Alcohol liability control can be an important risk management consideration for any organization or establishment. Municipalities may be responsible for patrons when alcohol is served at events.

Liquor Liability laws apply to: 

● Servers: serving people past the point of intoxication is illegal
● Occupiers: People, companies or any other organization that owns, has possession of or responsibility for a premise are responsible for protecting persons on their premise from harm
● Employers are liable when employees are consuming alcohol such as at staff parties
● Sponsors of potentially dangerous activities
● Security personnel: The use of unnecessary or excessive force to manage intoxicated patrons is illegal

To prevent any incidents resulting in liability, we recommend following the below steps:

Step 1: Ensure Compliance with Gaming Liquor Control Act, which prohibits,

● selling or providing alcohol to a person who is, or appears to be, intoxicated;
● drinking, buying, attempting to buy, or otherwise obtaining alcohol under the age of 18;
● possessing or drinking alcohol in any place other than a home, private place, or a facility that has a license or permit; and
● being intoxicated in public.

Step 2: Create a Municipal Alcohol Policy 

Alcohol policies should be used to define when and where alcohol is to be permitted and under what conditions. A balance must be achieved so that the use and enjoyment of alcohol does not result in harm to patrons or others.

A Municipal Alcohol Policy should include:

● a list of locations where alcohol is prohibited;
● a list of locations where alcohol will be permitted (including licensed locations) and where special occasion permits will be required;
● conditions under which alcohol can be served;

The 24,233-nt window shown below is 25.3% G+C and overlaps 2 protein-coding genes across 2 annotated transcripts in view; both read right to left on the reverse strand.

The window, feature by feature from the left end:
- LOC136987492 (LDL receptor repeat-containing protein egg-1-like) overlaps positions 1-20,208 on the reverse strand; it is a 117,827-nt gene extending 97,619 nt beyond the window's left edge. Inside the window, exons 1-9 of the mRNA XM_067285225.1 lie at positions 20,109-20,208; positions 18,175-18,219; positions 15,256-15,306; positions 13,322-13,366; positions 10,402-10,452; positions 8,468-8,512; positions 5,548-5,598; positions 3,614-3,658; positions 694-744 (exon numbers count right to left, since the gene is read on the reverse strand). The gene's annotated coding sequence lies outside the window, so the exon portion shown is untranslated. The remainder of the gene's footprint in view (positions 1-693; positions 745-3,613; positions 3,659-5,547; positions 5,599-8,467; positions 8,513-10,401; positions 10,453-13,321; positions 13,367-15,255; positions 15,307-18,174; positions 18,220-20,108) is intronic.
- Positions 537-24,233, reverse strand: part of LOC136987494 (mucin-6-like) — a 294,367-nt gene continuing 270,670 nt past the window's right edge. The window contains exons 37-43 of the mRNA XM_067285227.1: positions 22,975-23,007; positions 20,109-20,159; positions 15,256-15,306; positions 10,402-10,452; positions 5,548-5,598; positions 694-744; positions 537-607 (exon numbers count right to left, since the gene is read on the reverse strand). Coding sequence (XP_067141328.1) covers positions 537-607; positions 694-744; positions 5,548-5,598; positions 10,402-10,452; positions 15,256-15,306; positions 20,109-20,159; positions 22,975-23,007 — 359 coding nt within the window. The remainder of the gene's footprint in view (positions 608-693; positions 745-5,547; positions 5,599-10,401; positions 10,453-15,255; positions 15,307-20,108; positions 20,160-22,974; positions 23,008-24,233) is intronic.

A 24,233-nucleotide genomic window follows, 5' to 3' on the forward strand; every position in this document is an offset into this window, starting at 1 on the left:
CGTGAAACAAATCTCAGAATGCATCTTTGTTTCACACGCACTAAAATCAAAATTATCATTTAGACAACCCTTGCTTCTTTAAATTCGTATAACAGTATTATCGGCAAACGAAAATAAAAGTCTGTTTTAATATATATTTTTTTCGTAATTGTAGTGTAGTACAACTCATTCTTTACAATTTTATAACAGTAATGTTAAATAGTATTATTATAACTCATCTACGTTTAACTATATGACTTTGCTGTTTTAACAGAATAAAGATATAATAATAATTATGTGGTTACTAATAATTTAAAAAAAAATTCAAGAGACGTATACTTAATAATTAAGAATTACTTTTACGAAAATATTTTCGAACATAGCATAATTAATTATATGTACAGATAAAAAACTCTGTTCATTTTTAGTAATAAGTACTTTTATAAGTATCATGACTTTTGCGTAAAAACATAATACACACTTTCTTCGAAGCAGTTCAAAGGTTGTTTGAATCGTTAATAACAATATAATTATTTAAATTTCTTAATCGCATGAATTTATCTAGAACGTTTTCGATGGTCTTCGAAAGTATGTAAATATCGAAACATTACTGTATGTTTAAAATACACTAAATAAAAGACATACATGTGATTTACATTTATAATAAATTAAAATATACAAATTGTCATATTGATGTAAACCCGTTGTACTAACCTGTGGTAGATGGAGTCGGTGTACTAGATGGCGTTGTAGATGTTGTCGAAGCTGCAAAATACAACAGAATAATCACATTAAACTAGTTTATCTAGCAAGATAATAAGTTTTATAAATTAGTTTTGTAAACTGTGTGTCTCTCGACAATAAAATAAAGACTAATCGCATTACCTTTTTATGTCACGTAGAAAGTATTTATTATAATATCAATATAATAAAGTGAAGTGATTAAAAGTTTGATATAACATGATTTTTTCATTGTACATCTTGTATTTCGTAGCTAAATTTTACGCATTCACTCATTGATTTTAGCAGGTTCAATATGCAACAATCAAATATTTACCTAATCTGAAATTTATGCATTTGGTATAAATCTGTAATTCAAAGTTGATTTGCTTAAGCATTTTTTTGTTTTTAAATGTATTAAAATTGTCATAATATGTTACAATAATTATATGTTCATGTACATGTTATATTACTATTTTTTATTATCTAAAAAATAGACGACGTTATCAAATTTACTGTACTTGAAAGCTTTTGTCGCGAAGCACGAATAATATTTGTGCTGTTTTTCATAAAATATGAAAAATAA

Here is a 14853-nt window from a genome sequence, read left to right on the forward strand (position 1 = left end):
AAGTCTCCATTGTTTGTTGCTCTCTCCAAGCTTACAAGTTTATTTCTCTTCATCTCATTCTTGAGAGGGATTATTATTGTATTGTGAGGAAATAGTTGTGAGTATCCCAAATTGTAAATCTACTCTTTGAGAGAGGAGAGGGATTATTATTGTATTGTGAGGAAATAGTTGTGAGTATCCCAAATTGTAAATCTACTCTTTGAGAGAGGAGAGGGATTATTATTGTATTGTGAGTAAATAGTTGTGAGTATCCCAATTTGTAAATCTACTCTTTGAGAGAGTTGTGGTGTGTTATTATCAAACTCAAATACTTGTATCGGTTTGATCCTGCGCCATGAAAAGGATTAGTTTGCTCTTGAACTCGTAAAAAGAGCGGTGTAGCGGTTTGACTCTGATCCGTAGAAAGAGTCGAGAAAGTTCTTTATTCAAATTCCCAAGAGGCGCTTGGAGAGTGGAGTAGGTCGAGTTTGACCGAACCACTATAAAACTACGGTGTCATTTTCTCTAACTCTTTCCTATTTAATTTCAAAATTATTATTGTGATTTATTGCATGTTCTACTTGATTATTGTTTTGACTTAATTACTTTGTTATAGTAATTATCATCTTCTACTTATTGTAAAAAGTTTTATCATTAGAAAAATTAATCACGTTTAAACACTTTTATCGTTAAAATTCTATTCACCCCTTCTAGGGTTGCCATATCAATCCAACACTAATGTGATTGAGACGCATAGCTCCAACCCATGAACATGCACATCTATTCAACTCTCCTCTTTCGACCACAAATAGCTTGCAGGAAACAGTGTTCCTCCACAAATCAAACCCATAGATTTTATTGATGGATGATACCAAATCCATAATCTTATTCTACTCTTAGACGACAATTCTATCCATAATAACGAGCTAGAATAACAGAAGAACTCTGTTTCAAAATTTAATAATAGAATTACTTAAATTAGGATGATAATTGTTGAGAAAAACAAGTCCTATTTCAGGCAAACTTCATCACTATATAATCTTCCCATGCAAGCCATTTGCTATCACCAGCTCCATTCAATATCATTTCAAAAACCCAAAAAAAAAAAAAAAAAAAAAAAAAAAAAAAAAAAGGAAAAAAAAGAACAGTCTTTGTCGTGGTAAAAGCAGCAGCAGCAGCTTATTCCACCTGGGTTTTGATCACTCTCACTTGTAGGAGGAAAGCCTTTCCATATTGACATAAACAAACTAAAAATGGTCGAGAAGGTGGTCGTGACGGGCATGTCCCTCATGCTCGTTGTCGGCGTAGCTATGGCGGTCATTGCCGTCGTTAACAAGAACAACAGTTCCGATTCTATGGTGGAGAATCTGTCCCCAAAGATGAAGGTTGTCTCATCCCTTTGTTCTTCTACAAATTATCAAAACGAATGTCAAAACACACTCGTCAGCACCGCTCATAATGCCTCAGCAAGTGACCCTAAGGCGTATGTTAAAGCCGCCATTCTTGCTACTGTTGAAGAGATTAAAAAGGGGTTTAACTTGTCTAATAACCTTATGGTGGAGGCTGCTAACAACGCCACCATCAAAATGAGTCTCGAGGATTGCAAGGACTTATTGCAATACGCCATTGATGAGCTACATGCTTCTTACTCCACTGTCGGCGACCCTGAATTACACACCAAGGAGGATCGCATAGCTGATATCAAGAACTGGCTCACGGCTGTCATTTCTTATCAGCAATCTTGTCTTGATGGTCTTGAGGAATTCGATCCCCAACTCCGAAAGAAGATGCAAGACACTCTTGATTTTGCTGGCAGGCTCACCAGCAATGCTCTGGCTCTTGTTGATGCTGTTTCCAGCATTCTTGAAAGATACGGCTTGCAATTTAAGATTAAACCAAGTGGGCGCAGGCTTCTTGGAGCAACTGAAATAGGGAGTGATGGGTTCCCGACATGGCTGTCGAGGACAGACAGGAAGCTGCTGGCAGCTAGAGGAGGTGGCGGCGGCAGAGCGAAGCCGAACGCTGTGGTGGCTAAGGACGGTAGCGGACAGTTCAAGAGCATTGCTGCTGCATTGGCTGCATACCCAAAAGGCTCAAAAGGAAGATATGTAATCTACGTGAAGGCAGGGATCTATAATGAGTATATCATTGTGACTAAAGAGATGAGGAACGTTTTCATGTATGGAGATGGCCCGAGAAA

● items such as the ratio of bartenders to guests, training of bartenders, food service requirements, hours of operation, security, separation from non-drinking areas, checking for under-age drinkers, designated driver programs, etc.;
● how enforcement will be carried out, i.e., who has this responsibility;
● employees/volunteers direction on what to do with violators;
● penalties for violations, i.e., progressive penalties that lead to suspension of teams that fail to follow the rules;
● an educational program advising the public as to what the rules are while promoting the responsible use of alcohol;
● Facility Use Agreements - See Article 16 Transferring Liability;

Step 3: Ensure you have proper coverage 

In addition to enacting a Municipal Alcohol Policy, a hold harmless and indemnifying agreement should be included holding the municipality harmless and indemnifying the municipality for losses or damages resulting from the negligent use of the facilities or the serving of alcohol. Consult a lawyer for advice on contracts and agreements.

Also, consider obtaining insurance coverage with higher limits. Consult your insurance representative for more.

Municipalities should also ensure appropriate permits are obtained, as well as insurance coverage with higher limits.

Step 4: Take action to avoid incidents related to alcohol consumption 

● Provide adequate supervision and security